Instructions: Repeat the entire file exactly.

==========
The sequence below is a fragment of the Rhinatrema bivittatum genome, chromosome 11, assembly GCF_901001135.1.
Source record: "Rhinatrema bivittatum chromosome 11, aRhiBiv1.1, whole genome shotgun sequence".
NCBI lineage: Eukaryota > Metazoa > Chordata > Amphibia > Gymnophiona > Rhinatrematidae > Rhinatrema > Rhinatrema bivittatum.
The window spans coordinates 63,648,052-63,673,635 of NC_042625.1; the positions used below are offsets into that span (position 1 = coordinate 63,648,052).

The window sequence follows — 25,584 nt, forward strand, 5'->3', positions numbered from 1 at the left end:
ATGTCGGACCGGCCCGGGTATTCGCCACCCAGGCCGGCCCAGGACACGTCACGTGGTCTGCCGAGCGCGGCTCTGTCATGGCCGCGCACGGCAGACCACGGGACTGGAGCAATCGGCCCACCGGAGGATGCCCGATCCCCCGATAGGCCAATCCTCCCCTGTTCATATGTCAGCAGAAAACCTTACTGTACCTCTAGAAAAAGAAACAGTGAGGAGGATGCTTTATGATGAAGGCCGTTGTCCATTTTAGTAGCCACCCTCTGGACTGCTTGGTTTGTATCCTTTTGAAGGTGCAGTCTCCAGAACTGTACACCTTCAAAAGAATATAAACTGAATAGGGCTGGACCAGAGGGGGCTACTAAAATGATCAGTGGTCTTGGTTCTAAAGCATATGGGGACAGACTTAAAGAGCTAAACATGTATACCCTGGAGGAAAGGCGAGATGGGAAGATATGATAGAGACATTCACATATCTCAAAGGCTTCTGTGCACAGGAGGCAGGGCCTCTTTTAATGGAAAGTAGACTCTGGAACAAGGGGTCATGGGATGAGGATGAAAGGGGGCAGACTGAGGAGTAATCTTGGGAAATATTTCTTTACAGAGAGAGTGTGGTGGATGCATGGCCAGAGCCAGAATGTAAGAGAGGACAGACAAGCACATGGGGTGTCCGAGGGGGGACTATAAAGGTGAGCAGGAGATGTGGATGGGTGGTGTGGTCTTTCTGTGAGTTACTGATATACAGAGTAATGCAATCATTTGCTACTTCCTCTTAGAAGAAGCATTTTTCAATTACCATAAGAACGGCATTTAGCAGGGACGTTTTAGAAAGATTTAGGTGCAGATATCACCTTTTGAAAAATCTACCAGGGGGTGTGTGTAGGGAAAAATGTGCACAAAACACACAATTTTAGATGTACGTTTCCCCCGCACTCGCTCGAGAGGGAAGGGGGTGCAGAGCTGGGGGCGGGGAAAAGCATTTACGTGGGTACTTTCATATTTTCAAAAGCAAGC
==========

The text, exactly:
The sequence below is a fragment of the Rhinatrema bivittatum genome, chromosome 11, assembly GCF_901001135.1.
Source record: "Rhinatrema bivittatum chromosome 11, aRhiBiv1.1, whole genome shotgun sequence".
NCBI lineage: Eukaryota > Metazoa > Chordata > Amphibia > Gymnophiona > Rhinatrematidae > Rhinatrema > Rhinatrema bivittatum.
The window spans coordinates 63,648,052-63,673,635 of NC_042625.1; the positions used below are offsets into that span (position 1 = coordinate 63,648,052).

The window sequence follows — 25,584 nt, forward strand, 5'->3', positions numbered from 1 at the left end:
ATGTCGGACCGGCCCGGGTATTCGCCACCCAGGCCGGCCCAGGACACGTCACGTGGTCTGCCGAGCGCGGCTCTGTCATGGCCGCGCACGGCAGACCACGGGACTGGAGCAATCGGCCCACCGGAGGATGCCCGATCCCCCGATAGGCCAATCCTCCCCTGTTCATATGTCAGCAGAAAACCTTACTGTACCTCTAGAAAAAGAAACAGTGAGGAGGATGCTTTATGATGAAGGCCGTTGTCCATTTTAGTAGCCACCCTCTGGACTGCTTGGTTTGTATCCTTTTGAAGGTGCAGTCTCCAGAACTGTACACCTTCAAAAGAATATAAACTGAATAGGGCTGGACCAGAGGGGGCTACTAAAATGATCAGTGGTCTTGGTTCTAAAGCATATGGGGACAGACTTAAAGAGCTAAACATGTATACCCTGGAGGAAAGGCGAGATGGGAAGATATGATAGAGACATTCACATATCTCAAAGGCTTCTGTGCACAGGAGGCAGGGCCTCTTTTAATGGAAAGTAGACTCTGGAACAAGGGGTCATGGGATGAGGATGAAAGGGGGCAGACTGAGGAGTAATCTTGGGAAATATTTCTTTACAGAGAGAGTGTGGTGGATGCATGGCCAGAGCCAGAATGTAAGAGAGGACAGACAAGCACATGGGGTGTCCGAGGGGGGACTATAAAGGTGAGCAGGAGATGTGGATGGGTGGTGTGGTCTTTCTGTGAGTTACTGATATACAGAGTAATGCAATCATTTGCTACTTCCTCTTAGAAGAAGCATTTTTCAATTACCATAAGAACGGCATTTAGCAGGGACGTTTTAGAAAGATTTAGGTGCAGATATCACCTTTTGAAAAATCTACCAGGGGGTGTGTGTAGGGAAAAATGTGCACAAAACACACAATTTTAGATGTACGTTTCCCCCGCACTCGCTCGAGAGGGAAGGGGGTGCAGAGCTGGGGGCGGGGAAAAGCATTTACGTGGGTACTTTCATATTTTCAAAAGCAAGC